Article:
Island Blacksmith: Hand forged tanto made from reclaimed and natural materials using traditional techniques
Completed aikuchi koshirae.
Island Blacksmith: Hand forged tanto made from reclaimed and natural materials using traditional techniques
Furusato tanto forged from reclaimed antique steel.
Island Blacksmith: Hand forged tanto made from reclaimed and natural materials using traditional techniques
View of the spine with peaked iori mune.
Island Blacksmith: Hand forged tanto made from reclaimed and natural materials using traditional techniques
Macro detail of the interesting texture of the Tshikalakala wood pores.

Island Blacksmith: Hand forged tanto made from reclaimed and natural materials using traditional techniques

Island Blacksmith: Hand forged tanto made from reclaimed and natural materials using traditional techniques

 


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Dave.....For myself, and many others I am sure, are always grateful to see your work. This project is so well put together to view and learn, that I wanted to say thank you for sharing. Jaw dropping excellence, I will be watching this post and all videos over and over many times.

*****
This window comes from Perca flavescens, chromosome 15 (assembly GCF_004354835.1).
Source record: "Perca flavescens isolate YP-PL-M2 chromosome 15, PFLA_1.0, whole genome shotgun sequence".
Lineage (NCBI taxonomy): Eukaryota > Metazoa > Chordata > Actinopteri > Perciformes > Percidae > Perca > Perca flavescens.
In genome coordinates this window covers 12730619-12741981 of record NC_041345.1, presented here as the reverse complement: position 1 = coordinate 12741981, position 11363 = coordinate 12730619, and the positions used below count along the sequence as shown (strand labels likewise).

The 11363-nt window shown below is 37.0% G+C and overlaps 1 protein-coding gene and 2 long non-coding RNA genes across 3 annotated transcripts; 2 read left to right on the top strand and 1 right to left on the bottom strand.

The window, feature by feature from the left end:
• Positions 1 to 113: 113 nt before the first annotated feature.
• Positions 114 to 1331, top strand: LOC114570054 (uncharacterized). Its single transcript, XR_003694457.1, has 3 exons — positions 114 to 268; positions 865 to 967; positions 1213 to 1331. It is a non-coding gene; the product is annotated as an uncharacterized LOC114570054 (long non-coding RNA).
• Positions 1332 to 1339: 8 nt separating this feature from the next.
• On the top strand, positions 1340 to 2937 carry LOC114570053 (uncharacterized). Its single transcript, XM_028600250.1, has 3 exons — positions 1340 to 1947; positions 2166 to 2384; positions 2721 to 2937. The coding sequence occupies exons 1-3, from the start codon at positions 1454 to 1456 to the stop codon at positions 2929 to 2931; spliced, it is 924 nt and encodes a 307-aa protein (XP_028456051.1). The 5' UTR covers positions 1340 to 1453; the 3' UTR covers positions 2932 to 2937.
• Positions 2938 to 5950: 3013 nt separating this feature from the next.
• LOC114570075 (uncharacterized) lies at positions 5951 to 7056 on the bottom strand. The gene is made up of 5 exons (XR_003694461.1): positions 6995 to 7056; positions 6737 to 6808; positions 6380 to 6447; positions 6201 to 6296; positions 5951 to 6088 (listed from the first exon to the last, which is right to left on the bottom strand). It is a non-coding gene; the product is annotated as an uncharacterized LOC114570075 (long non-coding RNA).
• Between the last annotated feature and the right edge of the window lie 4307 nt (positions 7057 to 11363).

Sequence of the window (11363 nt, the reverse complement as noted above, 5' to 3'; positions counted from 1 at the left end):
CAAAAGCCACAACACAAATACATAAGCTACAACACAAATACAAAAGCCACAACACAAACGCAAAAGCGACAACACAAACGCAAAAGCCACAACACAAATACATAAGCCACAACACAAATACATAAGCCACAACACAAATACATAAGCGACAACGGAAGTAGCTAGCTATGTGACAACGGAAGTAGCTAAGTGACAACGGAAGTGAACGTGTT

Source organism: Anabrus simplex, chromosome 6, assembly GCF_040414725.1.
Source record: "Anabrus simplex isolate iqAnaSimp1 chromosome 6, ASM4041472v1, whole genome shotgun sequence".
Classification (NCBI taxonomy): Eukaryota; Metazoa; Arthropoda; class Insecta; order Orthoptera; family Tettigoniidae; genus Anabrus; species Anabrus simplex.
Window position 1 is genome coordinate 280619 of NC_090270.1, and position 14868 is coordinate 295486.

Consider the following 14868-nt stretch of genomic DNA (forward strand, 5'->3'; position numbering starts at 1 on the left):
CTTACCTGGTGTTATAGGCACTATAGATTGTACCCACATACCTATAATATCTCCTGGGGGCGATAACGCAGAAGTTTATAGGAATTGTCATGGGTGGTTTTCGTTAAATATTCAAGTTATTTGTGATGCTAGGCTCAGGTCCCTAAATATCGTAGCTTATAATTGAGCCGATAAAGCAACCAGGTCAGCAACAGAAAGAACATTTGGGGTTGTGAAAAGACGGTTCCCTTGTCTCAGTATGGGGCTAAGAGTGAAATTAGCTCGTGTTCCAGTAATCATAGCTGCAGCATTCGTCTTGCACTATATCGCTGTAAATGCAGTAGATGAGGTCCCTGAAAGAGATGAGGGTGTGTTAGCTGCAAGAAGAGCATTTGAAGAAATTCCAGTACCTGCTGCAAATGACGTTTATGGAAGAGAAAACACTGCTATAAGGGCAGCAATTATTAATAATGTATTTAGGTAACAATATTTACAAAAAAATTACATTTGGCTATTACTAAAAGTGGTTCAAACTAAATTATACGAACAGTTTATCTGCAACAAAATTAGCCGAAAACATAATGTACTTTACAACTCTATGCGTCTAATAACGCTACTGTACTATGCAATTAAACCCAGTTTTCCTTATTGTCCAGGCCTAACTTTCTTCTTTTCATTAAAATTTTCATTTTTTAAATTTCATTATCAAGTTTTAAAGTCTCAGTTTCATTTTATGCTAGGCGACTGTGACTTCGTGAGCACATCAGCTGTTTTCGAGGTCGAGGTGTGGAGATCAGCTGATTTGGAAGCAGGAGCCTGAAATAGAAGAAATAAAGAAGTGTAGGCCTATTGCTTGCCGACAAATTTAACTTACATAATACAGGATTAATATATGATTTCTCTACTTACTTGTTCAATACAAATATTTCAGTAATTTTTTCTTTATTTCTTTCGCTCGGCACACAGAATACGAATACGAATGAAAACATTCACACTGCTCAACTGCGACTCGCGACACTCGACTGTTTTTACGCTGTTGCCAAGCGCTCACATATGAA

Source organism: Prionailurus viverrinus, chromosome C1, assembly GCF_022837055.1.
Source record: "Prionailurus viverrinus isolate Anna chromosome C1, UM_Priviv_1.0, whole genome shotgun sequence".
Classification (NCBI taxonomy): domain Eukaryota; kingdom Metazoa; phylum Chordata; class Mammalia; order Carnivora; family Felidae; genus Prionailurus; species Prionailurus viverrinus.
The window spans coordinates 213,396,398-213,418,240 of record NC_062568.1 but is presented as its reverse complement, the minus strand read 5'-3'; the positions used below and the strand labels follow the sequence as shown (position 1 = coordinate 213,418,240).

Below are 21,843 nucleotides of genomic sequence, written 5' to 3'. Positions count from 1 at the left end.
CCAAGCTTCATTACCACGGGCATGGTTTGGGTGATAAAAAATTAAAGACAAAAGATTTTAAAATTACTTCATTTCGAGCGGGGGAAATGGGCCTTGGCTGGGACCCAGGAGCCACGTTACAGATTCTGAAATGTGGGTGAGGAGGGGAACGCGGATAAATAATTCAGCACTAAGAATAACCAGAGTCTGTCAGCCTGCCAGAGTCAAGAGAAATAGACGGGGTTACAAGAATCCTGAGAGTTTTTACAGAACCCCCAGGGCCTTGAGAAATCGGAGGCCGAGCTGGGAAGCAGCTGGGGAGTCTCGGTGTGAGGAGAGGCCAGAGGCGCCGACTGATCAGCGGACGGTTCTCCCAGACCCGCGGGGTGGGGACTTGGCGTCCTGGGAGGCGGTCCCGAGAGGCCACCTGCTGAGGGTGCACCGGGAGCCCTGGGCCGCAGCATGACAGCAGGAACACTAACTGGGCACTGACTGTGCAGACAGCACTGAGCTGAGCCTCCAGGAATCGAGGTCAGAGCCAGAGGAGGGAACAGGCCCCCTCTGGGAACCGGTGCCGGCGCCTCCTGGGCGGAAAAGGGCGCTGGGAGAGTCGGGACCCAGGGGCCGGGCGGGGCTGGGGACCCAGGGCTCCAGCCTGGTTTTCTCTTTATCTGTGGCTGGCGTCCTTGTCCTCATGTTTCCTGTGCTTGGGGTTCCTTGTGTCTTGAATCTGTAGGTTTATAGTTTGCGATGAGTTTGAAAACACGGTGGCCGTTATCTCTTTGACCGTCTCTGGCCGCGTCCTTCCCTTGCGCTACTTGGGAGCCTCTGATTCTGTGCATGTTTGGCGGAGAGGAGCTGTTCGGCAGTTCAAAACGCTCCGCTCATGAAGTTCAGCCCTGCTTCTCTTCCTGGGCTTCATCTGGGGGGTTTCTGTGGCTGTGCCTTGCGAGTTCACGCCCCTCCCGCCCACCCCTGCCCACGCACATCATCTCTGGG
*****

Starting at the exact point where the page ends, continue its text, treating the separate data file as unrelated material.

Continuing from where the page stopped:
Thank you again, 

 

Gary LT

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1 hour ago, Gary LT said:

Dave.....For myself, and many others I am sure, are always grateful to see your work. This project is so well put together to view and learn, that I wanted to say thank you for sharing. Jaw dropping excellence, I will be watching this post and all videos over and over many times.

Thank you again, 

 

Gary LT

 

much appreciated, Gary...and there are a few more photos and details on the website: http://islandblacksmith.ca/2019/08/furusato-tanto/

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Breathtaking.......

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The meticulous attention to every detail widens the void between journeyman and master in the craft. 

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And that is why I refer all questions on things Japanese to your site.  Bravo!

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Wow, most impressive!

 

Can this one get pinned?

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5 hours ago, Brian Dougherty said:

Can this one get pinned?

 

Yep.  You should really subscribe to Dave's quarterly newsletter.  I knew about this one a while ago. Plus there's all kinds of other nifty stuff going on up there on the island. B)

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Well, I fell down the rabbit hole at http://islandblacksmith.ca/forge/.....

Now where was I? Oh yeah.

Amazing work Dave thanks for making me feel completely inadequate.....It makes me push a little more.